But mind: if you have a lot of the juniper flavour, the drink can go blind when it is cold or diluted. Just like ouzo or pastis will do. I personally would take that as a sign of quality.
Edit:
To answer your final question: how important the taste of grain is: that entirely depends on your own preferences.
Reading the wikipedia I would say, that Dutch jenever tends to be rather neutral, jenever of Belgique (F) is more botanical and jenever of België (NL) is more grainy.
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Re: Jenever, genever or peket

Postby Tdick » Thu Feb 08, 2018 11:42 pm

Kareltje wrote:Although the recipes for this drinks are proven and tested, we have to find our own recipe..

NOW you tell me :doh:

I have been researching making a gin using a sugarhead with wheat, corn and barley in my pot still using single run with thumper, then macerate and rerun with thumper again. So I expected to have a real "chew" to it.

Which I narrowed down to what (I think) Genever or Old Style Gin was about.
So I've been studying Genever. Problem was in my State the ABC stores do not sell Genever or Old Style Gin.
So I had no idea what my target was about.
Last week I traveled out of state and found ONE bottle of this:
Bols Genever.jpg

And I have a couple of problems.
1. I don't taste any botanicals at all.
2. It just doesn't taste very good to me. :shock:

So I believe I'm back to making continuing to distill it down to a more neutral taste then following a Proven Gin recipe.
I even thought about macerating botanicals in a small jar of the Bols to see how it would taste.
I appreciated any insight you can offer.
:mg:
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Re: Jenever, genever or peket

Postby Kareltje » Fri Feb 09, 2018 3:25 pm

Well, I only made a jenever about 30 years ago. Soon after that I stopped distilling and only 4 years ago I took it up again.

You have found a fancy bottle, but even if I had seen it before, I doubt if my taste is of any value to you.

But I find that a typical jenever has less of a juniper taste than a typical gin. In addition to that, most jonge jenevers are sold at 35 %ABV, while I think most gins have a higher percentage. So if you are used to gins, I am not surprised most jenevers do taste very tame and weak, both in alcohol and botanicals.
I myself prefer oude jenever or even malt wine: these have a bit more alcohol (38 %) and more botanicals, approaching gins. After distilling often a bit of liquorice is macerated, which gives both a slight yellow colour and a slightly softer taste.

When I started reading about gin I tried to collect as much recipes as possible, getting more and more confused. But in that time I thought there could be a best recipe. Now I think there is a large field of good recipes, a multidimensional space, so to say. And there are a few good recipes in this space, depending on your own taste and the use you want to make of the jenever or gin (or ouzo or arak or whatever). All ingredients can be used from 0 to a maximum, just like you want (or is available).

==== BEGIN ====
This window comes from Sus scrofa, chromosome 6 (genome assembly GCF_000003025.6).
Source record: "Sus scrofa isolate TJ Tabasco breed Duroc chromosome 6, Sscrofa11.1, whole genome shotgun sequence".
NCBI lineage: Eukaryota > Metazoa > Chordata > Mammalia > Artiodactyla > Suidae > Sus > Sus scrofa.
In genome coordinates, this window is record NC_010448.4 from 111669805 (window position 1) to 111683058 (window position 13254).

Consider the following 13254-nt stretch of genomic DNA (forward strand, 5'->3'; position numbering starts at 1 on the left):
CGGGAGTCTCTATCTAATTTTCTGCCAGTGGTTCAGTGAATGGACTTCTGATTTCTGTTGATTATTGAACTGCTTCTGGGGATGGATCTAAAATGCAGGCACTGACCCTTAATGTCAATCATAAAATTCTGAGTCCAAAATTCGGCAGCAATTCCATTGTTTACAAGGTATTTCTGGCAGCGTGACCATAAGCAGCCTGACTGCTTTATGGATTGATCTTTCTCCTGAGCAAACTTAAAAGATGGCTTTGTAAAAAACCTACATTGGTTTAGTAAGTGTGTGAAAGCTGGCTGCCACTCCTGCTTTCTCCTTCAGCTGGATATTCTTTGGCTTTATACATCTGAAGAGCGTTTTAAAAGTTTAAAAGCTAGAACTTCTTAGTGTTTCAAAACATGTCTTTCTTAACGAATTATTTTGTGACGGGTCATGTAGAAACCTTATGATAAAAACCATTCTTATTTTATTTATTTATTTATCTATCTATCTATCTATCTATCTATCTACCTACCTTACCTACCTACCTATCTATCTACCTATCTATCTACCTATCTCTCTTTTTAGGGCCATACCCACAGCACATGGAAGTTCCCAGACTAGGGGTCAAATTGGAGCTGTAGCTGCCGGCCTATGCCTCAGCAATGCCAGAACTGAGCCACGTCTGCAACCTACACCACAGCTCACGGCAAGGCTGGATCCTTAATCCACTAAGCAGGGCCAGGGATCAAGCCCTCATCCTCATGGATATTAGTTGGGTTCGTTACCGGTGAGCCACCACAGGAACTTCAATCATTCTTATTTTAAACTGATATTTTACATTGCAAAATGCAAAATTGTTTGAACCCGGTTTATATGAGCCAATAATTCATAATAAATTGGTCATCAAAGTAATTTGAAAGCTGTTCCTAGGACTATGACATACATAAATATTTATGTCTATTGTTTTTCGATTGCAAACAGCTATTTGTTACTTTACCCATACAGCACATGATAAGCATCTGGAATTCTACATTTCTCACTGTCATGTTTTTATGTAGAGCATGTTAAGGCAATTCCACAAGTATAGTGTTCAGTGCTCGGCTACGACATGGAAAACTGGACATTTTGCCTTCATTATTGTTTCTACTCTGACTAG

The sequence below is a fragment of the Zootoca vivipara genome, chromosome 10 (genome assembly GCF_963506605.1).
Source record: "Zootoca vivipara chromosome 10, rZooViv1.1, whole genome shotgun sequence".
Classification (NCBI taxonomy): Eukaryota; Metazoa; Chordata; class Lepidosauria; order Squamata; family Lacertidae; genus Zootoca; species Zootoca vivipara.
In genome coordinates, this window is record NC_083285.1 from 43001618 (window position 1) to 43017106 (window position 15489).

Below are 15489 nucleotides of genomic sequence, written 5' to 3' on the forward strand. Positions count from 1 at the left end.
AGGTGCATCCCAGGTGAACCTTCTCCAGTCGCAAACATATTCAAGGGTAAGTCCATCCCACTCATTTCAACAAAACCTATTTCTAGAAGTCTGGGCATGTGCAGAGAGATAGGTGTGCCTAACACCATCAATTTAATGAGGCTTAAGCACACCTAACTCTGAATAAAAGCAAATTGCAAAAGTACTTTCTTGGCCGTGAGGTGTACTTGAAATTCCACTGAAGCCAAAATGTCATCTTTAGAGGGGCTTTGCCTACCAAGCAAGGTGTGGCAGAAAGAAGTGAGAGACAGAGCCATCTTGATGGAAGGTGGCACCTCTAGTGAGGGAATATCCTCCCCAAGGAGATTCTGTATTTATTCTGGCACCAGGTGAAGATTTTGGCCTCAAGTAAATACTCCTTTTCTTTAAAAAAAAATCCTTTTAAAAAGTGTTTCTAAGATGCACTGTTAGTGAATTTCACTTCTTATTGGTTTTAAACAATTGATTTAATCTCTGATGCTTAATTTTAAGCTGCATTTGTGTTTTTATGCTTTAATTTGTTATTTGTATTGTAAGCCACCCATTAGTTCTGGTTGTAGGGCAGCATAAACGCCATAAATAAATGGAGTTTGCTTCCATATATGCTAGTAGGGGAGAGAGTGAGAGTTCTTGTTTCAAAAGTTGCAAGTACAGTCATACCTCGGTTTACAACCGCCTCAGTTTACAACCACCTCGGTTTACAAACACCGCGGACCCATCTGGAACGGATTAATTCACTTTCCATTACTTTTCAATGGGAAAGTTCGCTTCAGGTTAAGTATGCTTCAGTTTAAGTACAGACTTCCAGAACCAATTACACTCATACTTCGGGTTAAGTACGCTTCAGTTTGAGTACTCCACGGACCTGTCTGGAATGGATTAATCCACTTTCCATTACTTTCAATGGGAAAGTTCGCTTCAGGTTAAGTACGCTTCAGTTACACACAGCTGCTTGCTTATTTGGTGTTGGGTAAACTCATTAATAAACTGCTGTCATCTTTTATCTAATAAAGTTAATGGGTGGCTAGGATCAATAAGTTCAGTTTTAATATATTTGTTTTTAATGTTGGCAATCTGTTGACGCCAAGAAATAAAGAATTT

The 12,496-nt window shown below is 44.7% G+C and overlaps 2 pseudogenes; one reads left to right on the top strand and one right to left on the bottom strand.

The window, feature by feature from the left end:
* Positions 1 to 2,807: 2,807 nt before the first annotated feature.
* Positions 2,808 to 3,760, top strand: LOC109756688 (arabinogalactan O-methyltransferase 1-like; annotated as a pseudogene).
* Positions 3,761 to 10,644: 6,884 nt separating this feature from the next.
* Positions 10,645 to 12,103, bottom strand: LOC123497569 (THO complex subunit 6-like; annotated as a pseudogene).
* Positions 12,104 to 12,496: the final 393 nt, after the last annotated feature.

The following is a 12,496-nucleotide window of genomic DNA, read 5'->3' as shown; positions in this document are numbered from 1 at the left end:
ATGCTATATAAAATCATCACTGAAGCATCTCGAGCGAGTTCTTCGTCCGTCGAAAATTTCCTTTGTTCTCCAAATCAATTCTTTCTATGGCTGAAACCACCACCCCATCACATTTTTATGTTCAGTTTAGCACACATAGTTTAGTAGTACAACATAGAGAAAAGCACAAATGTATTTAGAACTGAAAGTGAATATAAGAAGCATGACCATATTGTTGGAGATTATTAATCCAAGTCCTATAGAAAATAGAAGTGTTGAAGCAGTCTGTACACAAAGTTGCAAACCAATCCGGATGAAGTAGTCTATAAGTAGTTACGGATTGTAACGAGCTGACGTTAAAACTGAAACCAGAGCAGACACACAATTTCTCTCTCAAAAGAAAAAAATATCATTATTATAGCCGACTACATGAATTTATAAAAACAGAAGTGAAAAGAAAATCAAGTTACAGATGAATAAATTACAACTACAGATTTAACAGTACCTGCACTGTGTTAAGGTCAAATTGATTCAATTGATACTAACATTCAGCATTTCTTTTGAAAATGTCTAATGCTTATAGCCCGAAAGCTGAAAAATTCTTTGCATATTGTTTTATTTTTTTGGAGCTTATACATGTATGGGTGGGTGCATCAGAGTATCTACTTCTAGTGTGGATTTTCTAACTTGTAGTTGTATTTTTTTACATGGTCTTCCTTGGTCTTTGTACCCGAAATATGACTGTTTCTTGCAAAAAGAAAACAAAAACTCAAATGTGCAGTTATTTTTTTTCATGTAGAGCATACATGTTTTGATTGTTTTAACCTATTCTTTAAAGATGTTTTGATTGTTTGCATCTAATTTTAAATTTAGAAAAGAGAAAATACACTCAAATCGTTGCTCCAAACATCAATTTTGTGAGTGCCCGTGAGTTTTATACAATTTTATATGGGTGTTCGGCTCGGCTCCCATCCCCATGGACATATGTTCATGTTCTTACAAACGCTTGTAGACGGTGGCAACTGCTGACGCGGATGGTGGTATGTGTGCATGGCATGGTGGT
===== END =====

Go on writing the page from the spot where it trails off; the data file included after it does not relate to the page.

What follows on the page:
On HomeDistiller there is a thread of Odin's easy gin, that gives a very good starting point. He starts with a very clean neutral, but if you want grain, you could as well start with a suitable grain alcohol.

I think that rather than to try and imitate a drink you do not like, you can try and find your own recipe.
The Bols you could keep as a reference or treat as any imperfect drink. Still again with your feints, use some strong botanicals to mask the taste or such tricks.
Cheers! :)
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Re: Jenever, genever or peket

Postby Tdick » Fri Feb 09, 2018 4:04 pm

Kareltje wrote:Well, I only made a jenever about 30 years ago. Soon after that I stopped distilling and only 4 years ago I took it up again.

You have found a fancy bottle, but even if I had seen it before, I doubt if my taste is of any value to you.
Cheers! :)

Your opinion and taste is certainly of interest to me, whether I agree with it or not :?
MY opinion is I taste no botanicals at all. As I said My wife who loves Sapphire thought it tasted like a light Scotch.
Just an update. Last night I poured a shot of 50/50 Jenever & Bombay. Even with the mix, I tasted no botanicals.
Thinking maybe it was ME, I took a sip of the Bombay. Dead on dry with the botanicals intact.
So again, I think I'll run my sugarhead down to a palatable point and use Stubby's Gin

Stubby's Gin , which is supposed to be a closer match to Sapphire:

" For a 2l boiler charge you need these ingredients

30g of juniper berries
15g of corriander seed
2g of angelica root
2g of Cassia bark ( not cinnaman sticks )
2g of liquorice root
4-6 drops of almond essence
2g of grains of paradise
2g of cubeb berries
0.2g of lemon/lime zest
0.2g of orris root powder

grind the above in a spice grinder ( medium to course )
place grounds in 1 ltr of GOOD CLEAN neutral that is 45%abv. ( I do it in a 5 lltr demi-john ) for 24 hrs , shaking it up occasionally
after 24 hrs add another 1 ltr of the neutral ( @ 45% abv. )
give it a bit of a shake up
pour into the lil boiler and distill"


I will post the results as I go.
:D :D